Yoga in Controlling Symptoms and Reducing Stress in Women With Ovarian Cancer or Breast Cancer
RATIONALE: Yoga may improve symptoms and quality of life and reduce stress in patients with ovarian cancer or breast cancer and may help them live more comfortably.
PURPOSE: This clinical trial is studying how well yoga works in controlling symptoms and reducing stress in women with ovarian cancer or breast cancer.
Psychosocial Effects of Cancer and Its Treatment
Procedure: yoga therapy
|Study Design:||Intervention Model: Single Group Assignment
Masking: Open Label
Primary Purpose: Supportive Care
|Official Title:||Restorative Yoga for Symptom Management and Stress Reduction in Women With Ovarian Cancer|
- Fatigue as measured by the FACT-Fatigue subscale [ Time Frame: 18 weeks ] [ Designated as safety issue: No ]
- Psychological distress as measured by the Center for Epidemiologic Studies-Depression Scale and the State-Trait Anxiety Inventory [ Time Frame: 18 weeks ] [ Designated as safety issue: No ]
- Positive affect as measured by the Positive and Negative Affect Schedule [ Time Frame: 18 weeks ] [ Designated as safety issue: No ]
- Quality of life as measured by Functional Assessment of Cancer Therapy (FACT-O) for patients with ovarian cancer or FACT-B for patients with breast cancer [ Time Frame: 18 weeks ] [ Designated as safety issue: No ]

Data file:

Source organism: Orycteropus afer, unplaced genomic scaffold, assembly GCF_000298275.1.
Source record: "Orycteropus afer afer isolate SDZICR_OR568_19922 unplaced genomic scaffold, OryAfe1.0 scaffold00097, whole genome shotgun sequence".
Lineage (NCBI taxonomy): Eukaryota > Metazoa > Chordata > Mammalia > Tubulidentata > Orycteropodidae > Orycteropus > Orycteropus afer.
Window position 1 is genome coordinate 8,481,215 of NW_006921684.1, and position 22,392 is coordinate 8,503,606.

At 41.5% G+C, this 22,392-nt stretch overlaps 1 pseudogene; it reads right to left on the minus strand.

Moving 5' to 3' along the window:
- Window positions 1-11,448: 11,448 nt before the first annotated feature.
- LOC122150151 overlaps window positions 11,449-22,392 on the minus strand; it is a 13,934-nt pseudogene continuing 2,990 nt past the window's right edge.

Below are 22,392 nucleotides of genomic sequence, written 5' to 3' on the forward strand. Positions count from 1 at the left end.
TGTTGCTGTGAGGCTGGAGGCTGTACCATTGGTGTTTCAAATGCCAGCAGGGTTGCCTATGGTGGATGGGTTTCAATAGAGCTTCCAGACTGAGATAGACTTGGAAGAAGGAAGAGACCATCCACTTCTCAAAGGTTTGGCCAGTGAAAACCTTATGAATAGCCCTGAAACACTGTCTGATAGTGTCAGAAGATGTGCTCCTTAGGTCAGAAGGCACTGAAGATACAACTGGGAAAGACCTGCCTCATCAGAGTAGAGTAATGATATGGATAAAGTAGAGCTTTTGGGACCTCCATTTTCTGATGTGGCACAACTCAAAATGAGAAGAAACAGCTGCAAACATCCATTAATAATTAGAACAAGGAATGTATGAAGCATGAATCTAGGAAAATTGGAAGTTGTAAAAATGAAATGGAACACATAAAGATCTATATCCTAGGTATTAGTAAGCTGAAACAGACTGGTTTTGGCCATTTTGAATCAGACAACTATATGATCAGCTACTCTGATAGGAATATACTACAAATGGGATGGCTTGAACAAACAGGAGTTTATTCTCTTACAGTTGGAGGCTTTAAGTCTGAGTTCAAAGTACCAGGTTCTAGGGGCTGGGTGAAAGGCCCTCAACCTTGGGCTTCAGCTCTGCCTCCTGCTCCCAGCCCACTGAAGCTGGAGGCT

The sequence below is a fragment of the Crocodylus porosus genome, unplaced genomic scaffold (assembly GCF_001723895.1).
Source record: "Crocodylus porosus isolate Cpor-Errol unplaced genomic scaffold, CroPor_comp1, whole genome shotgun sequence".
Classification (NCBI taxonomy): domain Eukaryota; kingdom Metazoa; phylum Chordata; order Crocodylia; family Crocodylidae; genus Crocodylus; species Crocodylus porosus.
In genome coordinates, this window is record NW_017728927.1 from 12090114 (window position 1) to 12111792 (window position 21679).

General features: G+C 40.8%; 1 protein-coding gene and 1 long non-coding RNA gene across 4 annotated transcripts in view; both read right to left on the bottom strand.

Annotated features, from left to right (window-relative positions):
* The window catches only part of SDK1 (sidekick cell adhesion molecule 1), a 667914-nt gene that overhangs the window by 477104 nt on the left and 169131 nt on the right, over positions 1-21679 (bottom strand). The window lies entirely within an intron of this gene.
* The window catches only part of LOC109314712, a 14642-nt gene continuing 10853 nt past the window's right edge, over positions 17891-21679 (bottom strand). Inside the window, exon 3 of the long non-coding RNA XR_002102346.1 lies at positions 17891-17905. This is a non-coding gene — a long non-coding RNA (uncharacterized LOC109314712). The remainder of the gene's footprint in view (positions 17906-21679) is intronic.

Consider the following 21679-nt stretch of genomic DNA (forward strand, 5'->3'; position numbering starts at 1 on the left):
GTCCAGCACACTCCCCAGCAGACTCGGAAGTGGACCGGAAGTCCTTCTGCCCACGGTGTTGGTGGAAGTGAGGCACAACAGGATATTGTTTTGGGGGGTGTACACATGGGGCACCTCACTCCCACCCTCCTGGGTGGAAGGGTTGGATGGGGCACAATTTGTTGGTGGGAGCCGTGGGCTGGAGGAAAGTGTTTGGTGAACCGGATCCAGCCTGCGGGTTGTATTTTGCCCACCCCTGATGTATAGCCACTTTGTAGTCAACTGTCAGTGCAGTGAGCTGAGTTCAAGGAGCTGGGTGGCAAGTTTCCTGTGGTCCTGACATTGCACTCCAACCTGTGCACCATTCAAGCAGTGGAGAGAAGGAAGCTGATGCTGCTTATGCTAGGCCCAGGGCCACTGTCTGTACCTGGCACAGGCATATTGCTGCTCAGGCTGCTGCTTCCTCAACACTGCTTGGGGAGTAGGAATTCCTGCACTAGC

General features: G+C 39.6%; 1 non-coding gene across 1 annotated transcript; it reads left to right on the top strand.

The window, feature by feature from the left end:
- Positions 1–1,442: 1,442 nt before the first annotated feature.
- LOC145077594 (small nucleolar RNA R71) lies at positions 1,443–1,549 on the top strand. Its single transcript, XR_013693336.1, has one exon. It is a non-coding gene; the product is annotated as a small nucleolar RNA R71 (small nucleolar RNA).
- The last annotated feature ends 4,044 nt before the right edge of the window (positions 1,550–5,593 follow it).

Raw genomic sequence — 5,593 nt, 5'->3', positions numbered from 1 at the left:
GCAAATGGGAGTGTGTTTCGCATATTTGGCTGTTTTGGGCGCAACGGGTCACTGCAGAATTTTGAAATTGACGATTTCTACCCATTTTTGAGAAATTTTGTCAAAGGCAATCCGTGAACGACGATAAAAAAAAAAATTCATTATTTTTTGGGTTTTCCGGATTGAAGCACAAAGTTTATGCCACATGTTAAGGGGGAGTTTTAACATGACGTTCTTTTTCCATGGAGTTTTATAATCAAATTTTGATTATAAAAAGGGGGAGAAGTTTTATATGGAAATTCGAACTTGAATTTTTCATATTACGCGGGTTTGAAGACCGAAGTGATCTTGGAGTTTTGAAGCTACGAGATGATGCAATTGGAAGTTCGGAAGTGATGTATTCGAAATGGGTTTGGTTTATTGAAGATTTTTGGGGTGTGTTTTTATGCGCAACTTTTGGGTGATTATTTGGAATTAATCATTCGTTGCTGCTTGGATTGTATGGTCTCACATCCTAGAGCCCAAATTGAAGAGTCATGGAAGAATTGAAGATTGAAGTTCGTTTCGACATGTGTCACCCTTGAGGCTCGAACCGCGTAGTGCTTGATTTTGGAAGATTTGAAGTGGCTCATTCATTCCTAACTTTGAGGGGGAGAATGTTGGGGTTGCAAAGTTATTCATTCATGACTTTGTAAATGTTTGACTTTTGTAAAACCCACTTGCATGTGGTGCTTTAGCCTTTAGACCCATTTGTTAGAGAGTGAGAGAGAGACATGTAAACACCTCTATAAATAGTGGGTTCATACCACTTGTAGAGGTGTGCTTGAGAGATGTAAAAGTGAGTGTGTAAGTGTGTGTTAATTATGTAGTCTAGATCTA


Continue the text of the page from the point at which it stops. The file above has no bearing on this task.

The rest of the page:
|Study Start Date:||January 2004|
|Estimated Study Completion Date:||December 2016|
|Primary Completion Date:||November 2006 (Final data collection date for primary outcome measure)|
Procedure: yoga therapy
- Determine the feasibility of implementing a restorative yoga intervention as a complementary supportive therapy for women with ovarian or breast cancer.
- Measure changes in fatigue, psychosocial distress (anxiety, depression), psychological well-being (positive emotions), and overall quality of life from baseline to completion of the study treatment.
OUTLINE: This is a pilot study.
Patients undergo a 75-minute restorative yoga session once a week for 10 weeks.
Patients complete questionnaires regarding fatigue, psychological distress (anxiety, depression), positive affect, and quality of life at baseline, immediately after the final yoga session, and then at 2 months after the final yoga session.
|United States, North Carolina|
|Wake Forest University Comprehensive Cancer Center|
|Winston-Salem, North Carolina, United States, 27157-1096|
|Principal Investigator:||Suzanne C. Danhauer, PhD||Comprehensive Cancer Center of Wake Forest University|